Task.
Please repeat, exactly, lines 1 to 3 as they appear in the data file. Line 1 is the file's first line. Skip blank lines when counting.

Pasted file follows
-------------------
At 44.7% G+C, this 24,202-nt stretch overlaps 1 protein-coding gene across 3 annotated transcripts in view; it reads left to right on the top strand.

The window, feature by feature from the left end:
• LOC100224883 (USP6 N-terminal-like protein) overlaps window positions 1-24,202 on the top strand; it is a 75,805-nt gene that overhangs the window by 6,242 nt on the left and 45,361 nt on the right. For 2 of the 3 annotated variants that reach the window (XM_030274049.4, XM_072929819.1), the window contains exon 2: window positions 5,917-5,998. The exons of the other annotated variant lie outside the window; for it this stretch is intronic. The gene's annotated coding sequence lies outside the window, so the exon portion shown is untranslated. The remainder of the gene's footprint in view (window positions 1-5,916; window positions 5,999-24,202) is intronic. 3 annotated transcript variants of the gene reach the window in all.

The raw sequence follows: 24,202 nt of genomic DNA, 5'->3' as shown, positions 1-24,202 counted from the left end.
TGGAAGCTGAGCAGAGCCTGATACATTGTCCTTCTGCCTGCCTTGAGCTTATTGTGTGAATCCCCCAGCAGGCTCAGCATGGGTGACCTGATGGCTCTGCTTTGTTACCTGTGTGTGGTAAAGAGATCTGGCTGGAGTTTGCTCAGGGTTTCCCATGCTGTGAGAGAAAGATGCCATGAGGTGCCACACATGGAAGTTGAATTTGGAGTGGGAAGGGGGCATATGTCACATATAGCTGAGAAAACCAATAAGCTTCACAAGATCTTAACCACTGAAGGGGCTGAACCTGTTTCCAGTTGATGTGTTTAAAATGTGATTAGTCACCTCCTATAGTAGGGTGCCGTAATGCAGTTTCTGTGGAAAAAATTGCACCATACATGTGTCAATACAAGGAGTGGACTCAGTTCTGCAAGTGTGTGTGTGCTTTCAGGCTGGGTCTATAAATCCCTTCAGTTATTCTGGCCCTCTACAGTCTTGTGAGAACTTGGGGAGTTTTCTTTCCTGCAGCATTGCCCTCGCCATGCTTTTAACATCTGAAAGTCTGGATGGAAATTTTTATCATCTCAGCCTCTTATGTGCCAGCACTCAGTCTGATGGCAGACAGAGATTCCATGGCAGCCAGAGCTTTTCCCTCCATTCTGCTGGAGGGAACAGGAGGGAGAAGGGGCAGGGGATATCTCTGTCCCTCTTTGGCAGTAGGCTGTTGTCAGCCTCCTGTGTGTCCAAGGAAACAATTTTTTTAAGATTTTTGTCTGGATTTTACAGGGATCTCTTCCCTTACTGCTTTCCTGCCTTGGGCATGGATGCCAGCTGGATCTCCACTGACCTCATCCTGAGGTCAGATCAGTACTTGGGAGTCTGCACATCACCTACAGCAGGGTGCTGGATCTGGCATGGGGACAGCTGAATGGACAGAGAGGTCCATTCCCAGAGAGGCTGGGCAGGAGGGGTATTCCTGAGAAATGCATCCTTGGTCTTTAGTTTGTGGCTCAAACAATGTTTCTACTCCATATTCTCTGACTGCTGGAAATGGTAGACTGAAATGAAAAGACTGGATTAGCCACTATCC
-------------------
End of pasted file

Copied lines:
At 44.7% G+C, this 24,202-nt stretch overlaps 1 protein-coding gene across 3 annotated transcripts in view; it reads left to right on the top strand.

The window, feature by feature from the left end:
• LOC100224883 (USP6 N-terminal-like protein) overlaps window positions 1-24,202 on the top strand; it is a 75,805-nt gene that overhangs the window by 6,242 nt on the left and 45,361 nt on the right. For 2 of the 3 annotated variants that reach the window (XM_030274049.4, XM_072929819.1), the window contains exon 2: window positions 5,917-5,998. The exons of the other annotated variant lie outside the window; for it this stretch is intronic. The gene's annotated coding sequence lies outside the window, so the exon portion shown is untranslated. The remainder of the gene's footprint in view (window positions 1-5,916; window positions 5,999-24,202) is intronic. 3 annotated transcript variants of the gene reach the window in all.